Is this the new American living room?


As PSFK’s Piers Fawkes writes, designers at Herman Miller think this is going to be the new American living room:

Piers writes, “The designers think that the growing use of computers in leisure time means that people will less and less watch TV (or at least in the same way they spent the second half of the 20th century)… They say that somewhere between office and kitchen table people’s lifework happens – bills are paid, vacations are planned, music downloaded and purchases made.” The desk was designed to “sit in a living room as much as a home office… so that at the end of the day your laptop can be put aside and you can enjoy a family meal off it.”

Growing up, a desk (however old, clunky and poorly designed) with a computer (however functional or not) was basically always a part of our family living room. On a typical night at home during high school, when I wasn’t running off for play rehearsal, I would have dinner with my family, play Jeopardy with my dad, work on my homework in my bedroom and then hop on the computer in our living room and wait for our e n d l e s s l y s l o w dial-up to connect so I could talk to my friends on AIM.

In college, however, my night at home goes like this: me and my three other roommates grab a quick dinner that we eat in our living room as we sit hunched over our laptops signing on to Facebook, Skype, Twitter, MySpace, Flickr and Perez Hilton (Don’t judge; What twentysomething female college student doesn’t read Perez?) before starting in on our homework. We might have the TV on in the background as we surf the Web, but it definitely doesn’t have our full attention and we definitely don’t feel a strong delineation between lounging in our living room and studying in our work space. The notion of a home office or designated work space seems silly to us (even if we had the space in our apartment to have one). Me and my roomates all have fully functional private desks in our rooms to do our work and socializing online, but instead we huddle together in our living room.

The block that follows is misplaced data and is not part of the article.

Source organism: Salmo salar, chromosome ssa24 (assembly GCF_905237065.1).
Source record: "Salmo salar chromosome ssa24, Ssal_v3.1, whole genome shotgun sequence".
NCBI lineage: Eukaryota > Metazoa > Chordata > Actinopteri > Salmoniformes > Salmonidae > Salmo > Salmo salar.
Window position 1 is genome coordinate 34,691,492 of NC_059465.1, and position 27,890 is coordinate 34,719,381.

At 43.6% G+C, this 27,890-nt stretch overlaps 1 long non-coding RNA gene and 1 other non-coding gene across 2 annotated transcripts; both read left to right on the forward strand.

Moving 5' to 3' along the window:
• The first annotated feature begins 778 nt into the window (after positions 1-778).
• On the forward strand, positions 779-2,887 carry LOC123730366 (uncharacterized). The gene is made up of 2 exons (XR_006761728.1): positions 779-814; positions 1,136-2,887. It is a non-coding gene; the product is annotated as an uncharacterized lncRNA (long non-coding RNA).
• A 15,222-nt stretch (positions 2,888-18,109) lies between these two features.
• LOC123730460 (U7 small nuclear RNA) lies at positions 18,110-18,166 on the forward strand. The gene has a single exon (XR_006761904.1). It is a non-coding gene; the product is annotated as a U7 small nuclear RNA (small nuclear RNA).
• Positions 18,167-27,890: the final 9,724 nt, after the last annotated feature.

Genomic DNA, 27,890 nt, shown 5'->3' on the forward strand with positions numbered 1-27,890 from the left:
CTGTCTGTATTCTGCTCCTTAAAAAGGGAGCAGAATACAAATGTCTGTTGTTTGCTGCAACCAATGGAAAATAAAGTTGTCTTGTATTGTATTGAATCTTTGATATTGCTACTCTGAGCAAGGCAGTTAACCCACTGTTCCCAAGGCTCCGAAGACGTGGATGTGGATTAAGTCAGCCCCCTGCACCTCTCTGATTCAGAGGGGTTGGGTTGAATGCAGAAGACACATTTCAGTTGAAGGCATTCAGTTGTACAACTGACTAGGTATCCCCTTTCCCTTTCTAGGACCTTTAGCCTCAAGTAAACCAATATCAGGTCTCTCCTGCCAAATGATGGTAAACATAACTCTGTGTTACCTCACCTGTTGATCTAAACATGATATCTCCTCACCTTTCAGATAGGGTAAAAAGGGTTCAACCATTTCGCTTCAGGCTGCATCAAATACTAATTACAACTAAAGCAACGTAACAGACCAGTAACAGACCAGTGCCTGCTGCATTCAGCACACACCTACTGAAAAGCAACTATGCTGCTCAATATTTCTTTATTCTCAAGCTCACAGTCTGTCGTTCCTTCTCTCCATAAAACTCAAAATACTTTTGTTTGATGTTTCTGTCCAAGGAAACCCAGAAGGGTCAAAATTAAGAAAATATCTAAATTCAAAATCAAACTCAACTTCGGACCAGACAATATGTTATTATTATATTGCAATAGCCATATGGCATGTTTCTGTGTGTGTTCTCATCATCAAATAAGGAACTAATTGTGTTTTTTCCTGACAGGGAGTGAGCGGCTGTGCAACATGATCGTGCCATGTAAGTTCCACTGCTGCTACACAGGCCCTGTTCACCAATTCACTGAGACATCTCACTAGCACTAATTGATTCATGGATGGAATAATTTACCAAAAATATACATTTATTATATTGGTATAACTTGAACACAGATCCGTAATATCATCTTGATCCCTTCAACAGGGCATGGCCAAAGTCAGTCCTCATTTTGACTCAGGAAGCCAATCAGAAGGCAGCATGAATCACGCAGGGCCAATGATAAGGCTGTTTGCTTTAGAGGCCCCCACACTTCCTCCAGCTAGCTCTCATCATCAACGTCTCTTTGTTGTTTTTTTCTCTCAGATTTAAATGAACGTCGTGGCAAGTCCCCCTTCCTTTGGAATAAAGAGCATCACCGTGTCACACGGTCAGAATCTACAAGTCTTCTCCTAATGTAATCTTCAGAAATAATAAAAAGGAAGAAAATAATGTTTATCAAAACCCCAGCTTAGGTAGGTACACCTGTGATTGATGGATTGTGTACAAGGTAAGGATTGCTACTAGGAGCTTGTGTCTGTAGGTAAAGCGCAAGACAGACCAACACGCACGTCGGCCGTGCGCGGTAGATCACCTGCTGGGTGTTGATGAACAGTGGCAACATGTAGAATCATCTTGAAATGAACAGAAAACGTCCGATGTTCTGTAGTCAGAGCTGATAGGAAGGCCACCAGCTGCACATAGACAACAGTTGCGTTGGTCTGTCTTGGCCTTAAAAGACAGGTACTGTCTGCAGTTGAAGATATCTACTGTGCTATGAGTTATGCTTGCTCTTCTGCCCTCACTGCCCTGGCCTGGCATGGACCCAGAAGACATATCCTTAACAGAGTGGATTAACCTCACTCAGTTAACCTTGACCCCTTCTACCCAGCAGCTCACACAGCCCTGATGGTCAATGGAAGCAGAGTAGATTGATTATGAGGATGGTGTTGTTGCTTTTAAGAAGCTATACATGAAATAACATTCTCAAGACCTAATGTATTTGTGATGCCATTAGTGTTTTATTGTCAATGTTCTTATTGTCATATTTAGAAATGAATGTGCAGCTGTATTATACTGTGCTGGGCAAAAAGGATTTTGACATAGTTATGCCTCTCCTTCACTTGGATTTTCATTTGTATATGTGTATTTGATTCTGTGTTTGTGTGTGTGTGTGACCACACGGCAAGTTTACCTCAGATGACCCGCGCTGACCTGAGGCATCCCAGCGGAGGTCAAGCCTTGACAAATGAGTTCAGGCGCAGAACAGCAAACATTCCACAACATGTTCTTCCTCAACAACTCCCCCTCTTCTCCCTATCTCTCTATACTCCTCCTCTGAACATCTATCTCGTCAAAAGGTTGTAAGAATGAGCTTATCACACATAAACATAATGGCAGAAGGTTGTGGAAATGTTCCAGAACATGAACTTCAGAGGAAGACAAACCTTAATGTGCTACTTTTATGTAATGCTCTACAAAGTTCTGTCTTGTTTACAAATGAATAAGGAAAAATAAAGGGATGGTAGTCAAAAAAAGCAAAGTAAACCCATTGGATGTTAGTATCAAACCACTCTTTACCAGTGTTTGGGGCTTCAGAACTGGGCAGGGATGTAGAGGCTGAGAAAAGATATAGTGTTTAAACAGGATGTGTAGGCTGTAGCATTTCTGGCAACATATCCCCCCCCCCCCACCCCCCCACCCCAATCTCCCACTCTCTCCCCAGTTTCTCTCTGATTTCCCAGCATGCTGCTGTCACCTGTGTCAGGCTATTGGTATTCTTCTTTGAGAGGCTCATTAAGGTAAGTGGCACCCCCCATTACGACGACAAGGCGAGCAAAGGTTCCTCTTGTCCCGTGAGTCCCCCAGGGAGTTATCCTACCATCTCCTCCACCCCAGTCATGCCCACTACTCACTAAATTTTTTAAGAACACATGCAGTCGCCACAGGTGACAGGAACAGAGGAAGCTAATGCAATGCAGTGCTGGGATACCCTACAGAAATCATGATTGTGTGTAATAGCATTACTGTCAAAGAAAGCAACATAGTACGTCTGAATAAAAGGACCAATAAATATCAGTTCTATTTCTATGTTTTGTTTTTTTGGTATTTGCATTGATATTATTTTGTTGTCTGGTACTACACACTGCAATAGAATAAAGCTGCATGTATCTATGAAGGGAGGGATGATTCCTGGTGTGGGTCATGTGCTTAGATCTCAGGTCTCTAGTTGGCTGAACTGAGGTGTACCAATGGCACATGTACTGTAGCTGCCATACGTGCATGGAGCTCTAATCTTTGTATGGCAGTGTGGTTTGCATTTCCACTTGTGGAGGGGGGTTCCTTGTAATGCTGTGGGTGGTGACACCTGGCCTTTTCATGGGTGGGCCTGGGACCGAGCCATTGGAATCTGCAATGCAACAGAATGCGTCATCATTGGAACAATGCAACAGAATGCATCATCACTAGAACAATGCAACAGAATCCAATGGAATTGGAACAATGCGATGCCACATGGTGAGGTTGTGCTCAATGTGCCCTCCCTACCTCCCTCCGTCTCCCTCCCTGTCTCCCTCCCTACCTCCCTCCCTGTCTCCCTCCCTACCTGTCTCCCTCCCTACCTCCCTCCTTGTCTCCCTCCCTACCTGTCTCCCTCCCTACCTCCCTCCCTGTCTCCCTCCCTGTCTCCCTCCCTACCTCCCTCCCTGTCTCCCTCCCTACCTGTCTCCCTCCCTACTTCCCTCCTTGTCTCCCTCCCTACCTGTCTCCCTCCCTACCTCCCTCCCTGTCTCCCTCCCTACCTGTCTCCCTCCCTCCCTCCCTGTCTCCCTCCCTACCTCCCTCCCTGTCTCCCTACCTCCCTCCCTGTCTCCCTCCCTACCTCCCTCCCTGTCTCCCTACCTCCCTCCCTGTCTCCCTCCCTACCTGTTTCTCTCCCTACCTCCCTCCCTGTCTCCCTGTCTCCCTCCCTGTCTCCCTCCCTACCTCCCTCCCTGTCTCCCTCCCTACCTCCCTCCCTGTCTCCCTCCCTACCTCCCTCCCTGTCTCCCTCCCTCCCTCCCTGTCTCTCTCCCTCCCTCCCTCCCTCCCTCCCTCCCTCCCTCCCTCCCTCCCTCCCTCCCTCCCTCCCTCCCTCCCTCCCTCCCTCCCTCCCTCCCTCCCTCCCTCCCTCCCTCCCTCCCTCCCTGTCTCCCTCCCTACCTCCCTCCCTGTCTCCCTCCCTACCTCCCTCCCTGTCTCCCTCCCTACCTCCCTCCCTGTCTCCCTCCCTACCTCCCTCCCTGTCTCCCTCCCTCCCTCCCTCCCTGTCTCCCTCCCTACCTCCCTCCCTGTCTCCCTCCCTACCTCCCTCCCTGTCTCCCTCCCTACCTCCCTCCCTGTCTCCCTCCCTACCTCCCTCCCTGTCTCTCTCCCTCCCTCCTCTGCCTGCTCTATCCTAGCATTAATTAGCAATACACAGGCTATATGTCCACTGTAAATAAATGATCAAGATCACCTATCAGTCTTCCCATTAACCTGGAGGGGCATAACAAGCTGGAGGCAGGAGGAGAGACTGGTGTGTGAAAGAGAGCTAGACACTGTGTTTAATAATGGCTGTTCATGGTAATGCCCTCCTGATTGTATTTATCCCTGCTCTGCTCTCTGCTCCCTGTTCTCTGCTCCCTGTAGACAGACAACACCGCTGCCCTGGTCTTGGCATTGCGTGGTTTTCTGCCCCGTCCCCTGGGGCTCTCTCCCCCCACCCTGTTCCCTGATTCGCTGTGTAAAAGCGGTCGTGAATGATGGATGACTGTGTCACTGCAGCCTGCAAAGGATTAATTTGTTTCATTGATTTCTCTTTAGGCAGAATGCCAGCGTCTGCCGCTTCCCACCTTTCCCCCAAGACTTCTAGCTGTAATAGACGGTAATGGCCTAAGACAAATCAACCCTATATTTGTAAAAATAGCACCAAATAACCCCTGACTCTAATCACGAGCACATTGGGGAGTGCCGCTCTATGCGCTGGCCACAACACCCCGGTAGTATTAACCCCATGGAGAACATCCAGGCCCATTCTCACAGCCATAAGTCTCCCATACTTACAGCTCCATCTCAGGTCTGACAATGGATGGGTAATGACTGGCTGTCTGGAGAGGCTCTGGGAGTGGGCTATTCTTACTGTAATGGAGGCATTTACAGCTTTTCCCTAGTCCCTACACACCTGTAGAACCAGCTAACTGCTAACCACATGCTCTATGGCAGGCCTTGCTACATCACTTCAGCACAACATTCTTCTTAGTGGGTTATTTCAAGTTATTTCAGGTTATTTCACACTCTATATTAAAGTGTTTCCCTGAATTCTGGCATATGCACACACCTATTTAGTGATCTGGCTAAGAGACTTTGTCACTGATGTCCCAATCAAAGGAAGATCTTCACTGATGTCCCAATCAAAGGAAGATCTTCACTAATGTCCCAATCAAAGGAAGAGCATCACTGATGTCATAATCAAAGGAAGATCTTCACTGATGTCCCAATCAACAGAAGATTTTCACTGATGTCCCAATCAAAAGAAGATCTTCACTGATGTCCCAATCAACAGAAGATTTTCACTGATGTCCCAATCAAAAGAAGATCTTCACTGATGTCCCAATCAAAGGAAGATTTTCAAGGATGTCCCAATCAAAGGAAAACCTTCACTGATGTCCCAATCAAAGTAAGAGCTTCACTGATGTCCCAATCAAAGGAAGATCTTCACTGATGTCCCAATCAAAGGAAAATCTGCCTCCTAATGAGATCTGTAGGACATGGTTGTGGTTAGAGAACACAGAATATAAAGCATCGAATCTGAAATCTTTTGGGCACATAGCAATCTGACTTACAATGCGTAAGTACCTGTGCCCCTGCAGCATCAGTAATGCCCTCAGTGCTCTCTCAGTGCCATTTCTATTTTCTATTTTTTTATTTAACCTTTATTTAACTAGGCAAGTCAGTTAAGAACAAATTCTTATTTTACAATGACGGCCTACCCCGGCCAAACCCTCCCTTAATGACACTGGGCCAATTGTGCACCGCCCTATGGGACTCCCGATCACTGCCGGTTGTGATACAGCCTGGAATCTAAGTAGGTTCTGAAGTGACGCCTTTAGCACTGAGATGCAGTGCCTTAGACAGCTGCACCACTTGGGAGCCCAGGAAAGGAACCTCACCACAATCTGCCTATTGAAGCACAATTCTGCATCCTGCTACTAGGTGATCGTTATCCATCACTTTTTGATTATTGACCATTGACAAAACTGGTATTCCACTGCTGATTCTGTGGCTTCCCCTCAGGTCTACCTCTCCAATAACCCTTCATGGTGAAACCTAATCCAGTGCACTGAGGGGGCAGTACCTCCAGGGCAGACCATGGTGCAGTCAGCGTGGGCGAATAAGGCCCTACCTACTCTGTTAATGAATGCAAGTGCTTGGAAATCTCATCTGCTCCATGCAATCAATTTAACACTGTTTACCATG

The social Web increasingly becomes a part of the most social room in our homes and apartments.

However, I don’t think that we’ve evolved from wanting to lounge in traditional living room furniture to wanting to sit in stiff (however modern) office furniture. Instead, I think we’ll see more living room/home office setups look like this:

It also makes me wonder if, as digital natives enter the workforce, will we push our employers to make our cubicles feel more and more like our living room or social spaces?

First image from PSKF; Second image from Lapdawg.

-Amanda Mooney


6 Responses to “Is this the new American living room?”

  1. Damn! I don’t care about the furniture. I’ll take what’s sitting on the furniture:-)

  2. I don’t know… I think I might like that stark stuffy furniture. Tho, there is definitely something to be said about having the comfy couch. Many of the web 2.0 start-ups have a central table and sit around that to do their work. I guess in a way, that’s similar situation.

    I think that going forward, the “hip” companies will have common spaces for people to gather and work on laptops or other portable computers and socialize while getting their work done. In a way, that’s a new sort of collaboration, non-formal teaming etc.

  3. 3 Will

    This is the way it should be!

  4. It look minimalist furniture.

  5. As always, your post is insightful and wonderfully written thanks. Keep up the good work I love your site! ;-)

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